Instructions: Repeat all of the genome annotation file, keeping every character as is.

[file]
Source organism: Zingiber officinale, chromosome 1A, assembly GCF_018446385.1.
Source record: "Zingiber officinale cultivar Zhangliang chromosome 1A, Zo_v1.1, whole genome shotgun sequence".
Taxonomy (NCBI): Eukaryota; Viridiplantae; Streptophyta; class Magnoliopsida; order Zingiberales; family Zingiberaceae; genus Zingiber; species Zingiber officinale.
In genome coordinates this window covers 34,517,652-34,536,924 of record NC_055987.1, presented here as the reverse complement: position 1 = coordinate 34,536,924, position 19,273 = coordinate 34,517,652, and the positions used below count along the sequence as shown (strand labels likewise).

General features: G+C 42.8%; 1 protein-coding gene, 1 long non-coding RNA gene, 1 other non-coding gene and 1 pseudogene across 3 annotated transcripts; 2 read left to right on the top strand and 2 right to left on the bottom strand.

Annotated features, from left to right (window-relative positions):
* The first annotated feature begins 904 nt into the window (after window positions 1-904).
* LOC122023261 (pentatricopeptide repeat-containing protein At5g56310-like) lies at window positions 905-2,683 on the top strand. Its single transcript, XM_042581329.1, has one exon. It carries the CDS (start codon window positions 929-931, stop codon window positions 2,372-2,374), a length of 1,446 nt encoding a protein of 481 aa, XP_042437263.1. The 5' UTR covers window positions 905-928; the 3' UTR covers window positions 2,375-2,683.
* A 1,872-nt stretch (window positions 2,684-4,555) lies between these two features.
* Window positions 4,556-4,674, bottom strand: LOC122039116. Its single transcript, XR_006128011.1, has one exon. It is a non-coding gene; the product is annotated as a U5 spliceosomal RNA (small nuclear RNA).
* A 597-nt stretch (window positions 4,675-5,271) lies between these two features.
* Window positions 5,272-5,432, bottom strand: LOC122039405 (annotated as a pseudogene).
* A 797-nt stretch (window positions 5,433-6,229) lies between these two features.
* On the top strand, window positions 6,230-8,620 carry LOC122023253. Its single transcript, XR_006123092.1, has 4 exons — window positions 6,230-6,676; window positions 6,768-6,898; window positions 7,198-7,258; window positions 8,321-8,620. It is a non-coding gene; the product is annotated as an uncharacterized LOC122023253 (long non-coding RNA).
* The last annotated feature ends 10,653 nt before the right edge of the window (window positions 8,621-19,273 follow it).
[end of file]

Source organism: Zingiber officinale, chromosome 1A, assembly GCF_018446385.1.
Source record: "Zingiber officinale cultivar Zhangliang chromosome 1A, Zo_v1.1, whole genome shotgun sequence".
Taxonomy (NCBI): Eukaryota; Viridiplantae; Streptophyta; class Magnoliopsida; order Zingiberales; family Zingiberaceae; genus Zingiber; species Zingiber officinale.
In genome coordinates this window covers 34,517,652-34,536,924 of record NC_055987.1, presented here as the reverse complement: position 1 = coordinate 34,536,924, position 19,273 = coordinate 34,517,652, and the positions used below count along the sequence as shown (strand labels likewise).

General features: G+C 42.8%; 1 protein-coding gene, 1 long non-coding RNA gene, 1 other non-coding gene and 1 pseudogene across 3 annotated transcripts; 2 read left to right on the top strand and 2 right to left on the bottom strand.

Annotated features, from left to right (window-relative positions):
* The first annotated feature begins 904 nt into the window (after window positions 1-904).
* LOC122023261 (pentatricopeptide repeat-containing protein At5g56310-like) lies at window positions 905-2,683 on the top strand. Its single transcript, XM_042581329.1, has one exon. It carries the CDS (start codon window positions 929-931, stop codon window positions 2,372-2,374), a length of 1,446 nt encoding a protein of 481 aa, XP_042437263.1. The 5' UTR covers window positions 905-928; the 3' UTR covers window positions 2,375-2,683.
* A 1,872-nt stretch (window positions 2,684-4,555) lies between these two features.
* Window positions 4,556-4,674, bottom strand: LOC122039116. Its single transcript, XR_006128011.1, has one exon. It is a non-coding gene; the product is annotated as a U5 spliceosomal RNA (small nuclear RNA).
* A 597-nt stretch (window positions 4,675-5,271) lies between these two features.
* Window positions 5,272-5,432, bottom strand: LOC122039405 (annotated as a pseudogene).
* A 797-nt stretch (window positions 5,433-6,229) lies between these two features.
* On the top strand, window positions 6,230-8,620 carry LOC122023253. Its single transcript, XR_006123092.1, has 4 exons — window positions 6,230-6,676; window positions 6,768-6,898; window positions 7,198-7,258; window positions 8,321-8,620. It is a non-coding gene; the product is annotated as an uncharacterized LOC122023253 (long non-coding RNA).
* The last annotated feature ends 10,653 nt before the right edge of the window (window positions 8,621-19,273 follow it).